While leafing through a Plow & Hearth catalog a few days ago, I spotted a unique product that made me think of the many benefits of no-tilling.
In this catalog for backyard gardeners, environmentally friendly “red wiggler earthworms” were being sold for $29.95 per pound. The sales copy indicated these worms could increase the amount of aeration and productivity of a compost pile, garden soil or raised vegetable beds.
This got me to thinking about the tremendous value of the earthworms in no-tilled fields.
I contacted Ray Weil, the University of Maryland researcher who spoke about earthworms and soil quality at last winter’s 19th annual National No-Tillage Conference.
I asked him to estimate how many pounds of earthworms there might be with various forms of tillage.
Depending on soil texture, crop rotation, the use of cover crops and climate, he said high-quality soils no-tilled for more than 20 years likely contain 2,000 pounds of earthworms.
By comparison, heavily tilled soils might contain only 200 pounds of earthworms per acre.
Doing the math based on the catalog price of $29.95 for a pound of “red wigglers,” the worms in the no-till field would be valued at $59,900.
Worms in the moldboard-plowed field would be worth only $5,990.
For a grower with 900 acres of no-tilled crops, a ton of the worms per acre, at those prices, is worth an amazing $5.4 million!
Worms Do Your Plowing
As no-tillers know, the number of earthworms in your fields is the best indicator of soil life.
In The Farmer’s Earthworm Handbook, Purdue University soil management specialist Eileen Kladivko points out that the feeding, casting and burrowing action of earthworms is similar to plowing. The worms do underground plowing by stirring the soil and mixing crop residue, air and water into the soil profile.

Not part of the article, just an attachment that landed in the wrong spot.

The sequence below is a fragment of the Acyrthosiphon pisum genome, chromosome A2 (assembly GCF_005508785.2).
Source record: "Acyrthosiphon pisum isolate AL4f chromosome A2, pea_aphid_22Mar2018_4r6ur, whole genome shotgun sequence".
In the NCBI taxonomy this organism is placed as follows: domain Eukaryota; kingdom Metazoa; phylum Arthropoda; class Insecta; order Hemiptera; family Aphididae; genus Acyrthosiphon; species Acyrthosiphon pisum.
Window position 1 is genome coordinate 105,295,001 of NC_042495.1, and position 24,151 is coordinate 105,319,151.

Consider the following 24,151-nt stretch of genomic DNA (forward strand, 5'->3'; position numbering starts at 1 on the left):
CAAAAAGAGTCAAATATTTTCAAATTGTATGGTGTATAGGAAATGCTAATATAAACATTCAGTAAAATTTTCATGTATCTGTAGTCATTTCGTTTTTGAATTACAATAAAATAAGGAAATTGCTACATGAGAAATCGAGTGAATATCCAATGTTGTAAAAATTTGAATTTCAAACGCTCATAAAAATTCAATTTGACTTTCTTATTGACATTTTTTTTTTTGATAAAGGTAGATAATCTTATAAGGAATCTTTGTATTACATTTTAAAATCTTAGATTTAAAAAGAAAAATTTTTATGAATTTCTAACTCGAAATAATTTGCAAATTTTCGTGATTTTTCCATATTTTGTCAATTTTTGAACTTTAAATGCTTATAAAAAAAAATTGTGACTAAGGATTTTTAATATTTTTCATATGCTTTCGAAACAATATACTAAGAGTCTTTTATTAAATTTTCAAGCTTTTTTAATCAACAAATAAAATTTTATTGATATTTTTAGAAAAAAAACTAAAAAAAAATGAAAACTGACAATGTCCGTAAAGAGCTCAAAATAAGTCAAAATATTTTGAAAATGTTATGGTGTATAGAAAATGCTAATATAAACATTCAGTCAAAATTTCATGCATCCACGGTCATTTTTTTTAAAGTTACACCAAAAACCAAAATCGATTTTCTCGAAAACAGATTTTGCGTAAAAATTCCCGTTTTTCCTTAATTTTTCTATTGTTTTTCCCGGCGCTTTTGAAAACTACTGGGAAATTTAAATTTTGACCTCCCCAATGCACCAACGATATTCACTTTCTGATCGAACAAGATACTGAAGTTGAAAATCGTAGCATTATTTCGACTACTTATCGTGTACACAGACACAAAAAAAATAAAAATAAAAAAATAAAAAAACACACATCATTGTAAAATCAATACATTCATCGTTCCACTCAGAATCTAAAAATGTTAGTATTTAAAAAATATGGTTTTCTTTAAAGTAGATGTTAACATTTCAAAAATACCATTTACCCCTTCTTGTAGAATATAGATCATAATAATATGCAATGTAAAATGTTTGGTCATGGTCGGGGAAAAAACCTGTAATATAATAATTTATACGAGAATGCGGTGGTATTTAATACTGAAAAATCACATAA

An acre of no-tilled ground containing 2,000 pounds of worms would equal about 25 earthworms per square foot. Each year, this ton of worms would produce 100 tons of castings — the equivalent of spreading two-thirds of an inch of manure on the surface.
Illinois crop consultant Bill Becker has analyzed the nutrients that a ton of worms typically add to an acre of no-tilled soil each year.
His results showed the worms produced 4 pounds of nitrogen, 30 pounds of phosphorus, 72 pounds of potash, 90 pounds of magnesium and 500 pounds of calcium.
Researchers have found no-till crop rotations and cover crops definitely boost earthworm numbers. Soil researchers say the key is to offer a smorgasbord of crop residue to choose from, with different types of leaves and root structures.
Research in North Dakota shows earthworm numbers increased by 51% when the amount of surface residue in no-tilled fields went from 45% to 90%.
And earthworm numbers really tend to increase after the fourth or fifth year of no-tilling.
If you wanted to buy some worms, what would be the best way of seeding them in your no-till fields? Kladivko suggests placing 4 or 5 worms under some kind of mulch every 30 to 40 feet, preferably on a cloudy, wet, cool day.
Banking Worm Value
But at $29.95 per pound for “red wigglers,” it’s much cheaper for farmers to switch to no-till to get the full benefits from these underground profit-builders.
And when you have a talk with your banker about financing next year’s cropping operation, don’t be afraid to drop that $59,900 worm value per acre figure onto your balance sheet. If nothing else, it will draw his attention to the many benefits for no-tilling.